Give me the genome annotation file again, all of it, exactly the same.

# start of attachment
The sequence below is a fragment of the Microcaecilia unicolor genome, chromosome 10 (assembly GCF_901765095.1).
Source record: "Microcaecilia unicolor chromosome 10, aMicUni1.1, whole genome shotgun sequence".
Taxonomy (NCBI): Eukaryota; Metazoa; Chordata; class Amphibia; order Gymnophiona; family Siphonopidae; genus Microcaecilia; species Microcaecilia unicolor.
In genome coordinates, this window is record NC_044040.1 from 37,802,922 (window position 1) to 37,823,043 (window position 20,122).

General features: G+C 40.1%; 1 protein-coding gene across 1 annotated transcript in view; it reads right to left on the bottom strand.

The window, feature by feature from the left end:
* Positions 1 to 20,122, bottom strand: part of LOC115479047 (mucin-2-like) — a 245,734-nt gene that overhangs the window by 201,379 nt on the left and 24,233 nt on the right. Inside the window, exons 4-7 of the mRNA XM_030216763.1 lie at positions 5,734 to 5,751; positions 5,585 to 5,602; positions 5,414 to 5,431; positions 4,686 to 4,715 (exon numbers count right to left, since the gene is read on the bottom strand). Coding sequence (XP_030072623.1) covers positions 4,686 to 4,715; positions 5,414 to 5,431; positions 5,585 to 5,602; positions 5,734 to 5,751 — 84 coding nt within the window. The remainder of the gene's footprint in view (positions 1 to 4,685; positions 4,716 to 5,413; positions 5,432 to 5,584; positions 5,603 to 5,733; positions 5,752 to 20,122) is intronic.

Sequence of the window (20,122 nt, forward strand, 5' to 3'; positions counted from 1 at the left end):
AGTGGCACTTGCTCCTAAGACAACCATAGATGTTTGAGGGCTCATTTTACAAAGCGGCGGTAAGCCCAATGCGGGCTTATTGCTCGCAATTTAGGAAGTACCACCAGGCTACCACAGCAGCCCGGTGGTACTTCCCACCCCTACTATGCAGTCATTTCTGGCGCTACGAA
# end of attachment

The sequence below is a fragment of the Microcaecilia unicolor genome, chromosome 10 (assembly GCF_901765095.1).
Source record: "Microcaecilia unicolor chromosome 10, aMicUni1.1, whole genome shotgun sequence".
Taxonomy (NCBI): Eukaryota; Metazoa; Chordata; class Amphibia; order Gymnophiona; family Siphonopidae; genus Microcaecilia; species Microcaecilia unicolor.
In genome coordinates, this window is record NC_044040.1 from 37,802,922 (window position 1) to 37,823,043 (window position 20,122).

General features: G+C 40.1%; 1 protein-coding gene across 1 annotated transcript in view; it reads right to left on the bottom strand.

The window, feature by feature from the left end:
* Positions 1 to 20,122, bottom strand: part of LOC115479047 (mucin-2-like) — a 245,734-nt gene that overhangs the window by 201,379 nt on the left and 24,233 nt on the right. Inside the window, exons 4-7 of the mRNA XM_030216763.1 lie at positions 5,734 to 5,751; positions 5,585 to 5,602; positions 5,414 to 5,431; positions 4,686 to 4,715 (exon numbers count right to left, since the gene is read on the bottom strand). Coding sequence (XP_030072623.1) covers positions 4,686 to 4,715; positions 5,414 to 5,431; positions 5,585 to 5,602; positions 5,734 to 5,751 — 84 coding nt within the window. The remainder of the gene's footprint in view (positions 1 to 4,685; positions 4,716 to 5,413; positions 5,432 to 5,584; positions 5,603 to 5,733; positions 5,752 to 20,122) is intronic.

Sequence of the window (20,122 nt, forward strand, 5' to 3'; positions counted from 1 at the left end):
AGTGGCACTTGCTCCTAAGACAACCATAGATGTTTGAGGGCTCATTTTACAAAGCGGCGGTAAGCCCAATGCGGGCTTATTGCTCGCAATTTAGGAAGTACCACCAGGCTACCACAGCAGCCCGGTGGTACTTCCCACCCCTACTATGCAGTCATTTCTGGCGCTACGAA